# rocJM: Predictive Accuracy Measures for Longitudinal Markers under a... In drizopoulos/JM: Joint Modeling of Longitudinal and Survival Data

## Description

It computes sensitivity, specificity, ROC and AUC measures for joint models.

## Usage

 1 2 3 4 rocJM(object, dt, data, idVar = "id", directionSmaller = NULL, cc = NULL, min.cc = NULL, max.cc = NULL, optThr = c("sens*spec", "youden"), diffType = c("absolute", "relative"), abs.diff = 0, rel.diff = 1, M = 300, burn.in = 100, scale = 1.6) 

## Arguments

 object an object inheriting from class jointModel. dt a numeric vector indicating the lengths of the time intervals of primary interest within which we want to distinguish between subjects who died within the intervals from subjects who survived longer than that. data a data frame that contains the baseline covariates for the longitudinal and survival submodels, including a case identifier (i.e., the variable denoted by the argument idVar), the time points on which longitudinal measurements are assumed to be taken (this should have the same name as in the argument timeVar of jointModel). idVar the name of the variable in data that identifies the different generic subjects to be considered. directionSmaller logical; if TRUE, then smaller values for the longitudinal outcome are associated with higher risk for an event. cc a numeric vector of threshold values for the longitudinal marker; if NULL, this is computed using a regular sequence based on percentiles of the observed marker values. min.cc the start of the regular sequence for the threshold values for the longitudinal marker; see argument cc above. max.cc the end of the regular sequence for the threshold values for the longitudinal marker; see argument cc above. optThr character string defining how the optimal threshold is to be computed. The default chooses the cut-point for the marker that maximizes the product of sensitivity and specificity. Option "youden" chooses the cut-point that maximizes Youden's index that equals sensitivity + specificity - 1. diffType character string defining the type of prediction rule. See Details. abs.diff a numeric vector of absolute differences in the definition of composite prediction rules. rel.diff a numeric vector of relative differences in the definition of composite prediction rules. M a numeric scalar denoting the number of Monte Carlo samples. burn.in a numeric scalar denoting the iterations to discard. scale a numeric scalar that controls the acceptance rate of the Metropolis-Hastings algorithm. See Details.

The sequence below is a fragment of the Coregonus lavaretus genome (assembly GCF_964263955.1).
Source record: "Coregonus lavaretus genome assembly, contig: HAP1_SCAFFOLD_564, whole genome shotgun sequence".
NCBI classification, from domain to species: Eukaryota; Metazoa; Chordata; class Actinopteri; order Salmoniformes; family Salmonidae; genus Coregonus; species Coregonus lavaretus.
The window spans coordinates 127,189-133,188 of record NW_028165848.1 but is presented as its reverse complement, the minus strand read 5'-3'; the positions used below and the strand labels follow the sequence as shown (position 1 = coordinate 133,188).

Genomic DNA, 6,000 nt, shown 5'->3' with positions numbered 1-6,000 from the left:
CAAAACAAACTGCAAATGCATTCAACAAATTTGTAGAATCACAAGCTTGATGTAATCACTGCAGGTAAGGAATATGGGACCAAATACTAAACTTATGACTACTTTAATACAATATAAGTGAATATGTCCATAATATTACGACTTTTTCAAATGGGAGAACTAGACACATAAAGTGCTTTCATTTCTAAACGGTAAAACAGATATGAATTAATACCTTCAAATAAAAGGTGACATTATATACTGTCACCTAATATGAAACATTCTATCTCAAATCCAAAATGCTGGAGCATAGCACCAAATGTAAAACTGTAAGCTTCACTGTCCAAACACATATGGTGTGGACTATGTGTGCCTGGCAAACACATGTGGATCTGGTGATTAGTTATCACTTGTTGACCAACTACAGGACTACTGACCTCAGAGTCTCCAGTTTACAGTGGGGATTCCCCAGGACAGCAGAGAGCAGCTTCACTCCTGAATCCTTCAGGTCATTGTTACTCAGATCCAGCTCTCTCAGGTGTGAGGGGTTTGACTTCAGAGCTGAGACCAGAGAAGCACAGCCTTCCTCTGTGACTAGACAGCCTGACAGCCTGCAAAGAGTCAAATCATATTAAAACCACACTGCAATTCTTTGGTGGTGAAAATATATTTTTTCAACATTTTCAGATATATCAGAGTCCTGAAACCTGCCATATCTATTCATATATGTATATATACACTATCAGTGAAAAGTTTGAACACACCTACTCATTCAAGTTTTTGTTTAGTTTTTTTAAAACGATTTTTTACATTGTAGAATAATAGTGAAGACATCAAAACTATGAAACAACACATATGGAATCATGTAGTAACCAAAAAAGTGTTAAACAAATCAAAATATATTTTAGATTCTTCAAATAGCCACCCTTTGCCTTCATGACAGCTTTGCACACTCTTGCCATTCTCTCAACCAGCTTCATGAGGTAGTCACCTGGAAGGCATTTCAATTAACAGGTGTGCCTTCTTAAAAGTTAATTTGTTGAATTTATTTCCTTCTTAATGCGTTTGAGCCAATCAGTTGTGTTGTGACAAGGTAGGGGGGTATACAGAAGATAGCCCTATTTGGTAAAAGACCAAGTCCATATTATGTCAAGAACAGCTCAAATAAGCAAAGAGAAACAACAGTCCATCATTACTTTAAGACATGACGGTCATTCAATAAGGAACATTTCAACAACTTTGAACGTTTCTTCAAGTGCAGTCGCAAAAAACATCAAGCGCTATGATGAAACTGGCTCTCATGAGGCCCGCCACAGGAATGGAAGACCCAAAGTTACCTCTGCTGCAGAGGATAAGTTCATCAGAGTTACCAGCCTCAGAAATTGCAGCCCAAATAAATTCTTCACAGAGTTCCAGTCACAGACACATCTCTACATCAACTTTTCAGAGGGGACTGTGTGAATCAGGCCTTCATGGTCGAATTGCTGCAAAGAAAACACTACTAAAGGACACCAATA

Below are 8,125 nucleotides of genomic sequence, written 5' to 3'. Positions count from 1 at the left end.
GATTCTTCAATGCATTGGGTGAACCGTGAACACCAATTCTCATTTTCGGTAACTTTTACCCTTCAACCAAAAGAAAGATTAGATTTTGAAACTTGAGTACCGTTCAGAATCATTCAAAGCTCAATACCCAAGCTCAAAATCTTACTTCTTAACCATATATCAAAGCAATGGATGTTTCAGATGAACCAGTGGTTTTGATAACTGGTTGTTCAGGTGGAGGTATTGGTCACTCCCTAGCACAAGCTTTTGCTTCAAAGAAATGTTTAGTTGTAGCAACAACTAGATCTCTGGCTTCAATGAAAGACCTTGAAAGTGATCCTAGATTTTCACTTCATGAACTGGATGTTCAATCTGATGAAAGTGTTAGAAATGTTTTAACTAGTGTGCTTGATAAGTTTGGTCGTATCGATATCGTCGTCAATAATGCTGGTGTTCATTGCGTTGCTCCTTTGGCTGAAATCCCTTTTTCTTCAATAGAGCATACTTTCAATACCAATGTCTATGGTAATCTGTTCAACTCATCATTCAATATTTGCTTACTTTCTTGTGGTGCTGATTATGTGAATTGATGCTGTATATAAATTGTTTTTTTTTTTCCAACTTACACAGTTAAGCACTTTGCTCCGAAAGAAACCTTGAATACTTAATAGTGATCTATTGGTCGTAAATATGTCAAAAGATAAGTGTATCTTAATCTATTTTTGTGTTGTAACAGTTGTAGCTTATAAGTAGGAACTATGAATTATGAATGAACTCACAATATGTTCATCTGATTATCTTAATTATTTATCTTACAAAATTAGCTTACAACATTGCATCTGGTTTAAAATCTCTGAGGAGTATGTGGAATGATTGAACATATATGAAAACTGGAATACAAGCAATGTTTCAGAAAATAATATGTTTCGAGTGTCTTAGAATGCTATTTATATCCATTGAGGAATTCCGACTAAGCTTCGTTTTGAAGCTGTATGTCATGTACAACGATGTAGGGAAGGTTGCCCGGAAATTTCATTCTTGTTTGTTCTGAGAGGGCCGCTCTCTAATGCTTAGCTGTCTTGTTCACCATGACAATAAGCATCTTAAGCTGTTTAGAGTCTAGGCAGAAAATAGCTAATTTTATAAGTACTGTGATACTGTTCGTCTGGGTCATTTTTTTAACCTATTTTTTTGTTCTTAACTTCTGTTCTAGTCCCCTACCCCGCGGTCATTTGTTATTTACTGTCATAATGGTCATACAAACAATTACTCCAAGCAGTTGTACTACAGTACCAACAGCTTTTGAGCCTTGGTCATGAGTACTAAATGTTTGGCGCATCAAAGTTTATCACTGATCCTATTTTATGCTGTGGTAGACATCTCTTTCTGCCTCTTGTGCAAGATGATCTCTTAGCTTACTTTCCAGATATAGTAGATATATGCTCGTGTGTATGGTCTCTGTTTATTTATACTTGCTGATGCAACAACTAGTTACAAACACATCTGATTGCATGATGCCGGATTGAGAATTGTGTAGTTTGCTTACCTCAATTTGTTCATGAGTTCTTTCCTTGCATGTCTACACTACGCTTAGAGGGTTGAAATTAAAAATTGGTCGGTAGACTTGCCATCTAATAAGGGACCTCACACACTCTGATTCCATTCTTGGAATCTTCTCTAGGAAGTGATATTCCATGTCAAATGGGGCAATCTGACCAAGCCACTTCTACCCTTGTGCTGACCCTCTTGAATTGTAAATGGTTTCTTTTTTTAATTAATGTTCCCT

## Details

(Note: the following contain some math formulas, which are better viewed in the pdf version of the manual accessible at https://cran.r-project.org/package=JM.)

Assume that we have collected longitudinal measurements Y_i(t) = \{y_i(s); 0 ≤q s ≤q t\} up to time point t for subject i. We are interested in events occurring in the medically relevant time frame (t, t + Δ t] within which the physician can take an action to improve the survival chance of the patient. Using an appropriate function of the marker history Y_i(t), we can define a prediction rule to discriminate between patients of high and low risk for an event. For instance, for in HIV infected patients, we could consider values of CD4 cell count smaller than a specific threshold as predictive for death. Since we are in a longitudinal context, we have the flexibility of determining which values of the longitudinal history of the patient will contribute to the specification of the prediction rule. That is, we could define a composite prediction rule that is not based only on the last available measurement but rather on the last two or last three measurements of a patient. Furthermore, it could be of relevance to consider different threshold values for each of these measurements, for instance, we could define as success the event that the pre-last CD4 cell count is c and the last one 0.5c, indicating that a 50% decrease is strongly indicative for death. Under this setting we define sensitivity and specificity as,

Pr \bigl \{ {\cal S}_i(t, k, c) \mid T_i^* > t, T_i^* \in (t, t + Δ t] \bigr \},

and

Pr \bigl \{ {\cal F}_i(t, k, c) \mid T_i^* > t, T_i^* > t + Δ t \bigr \},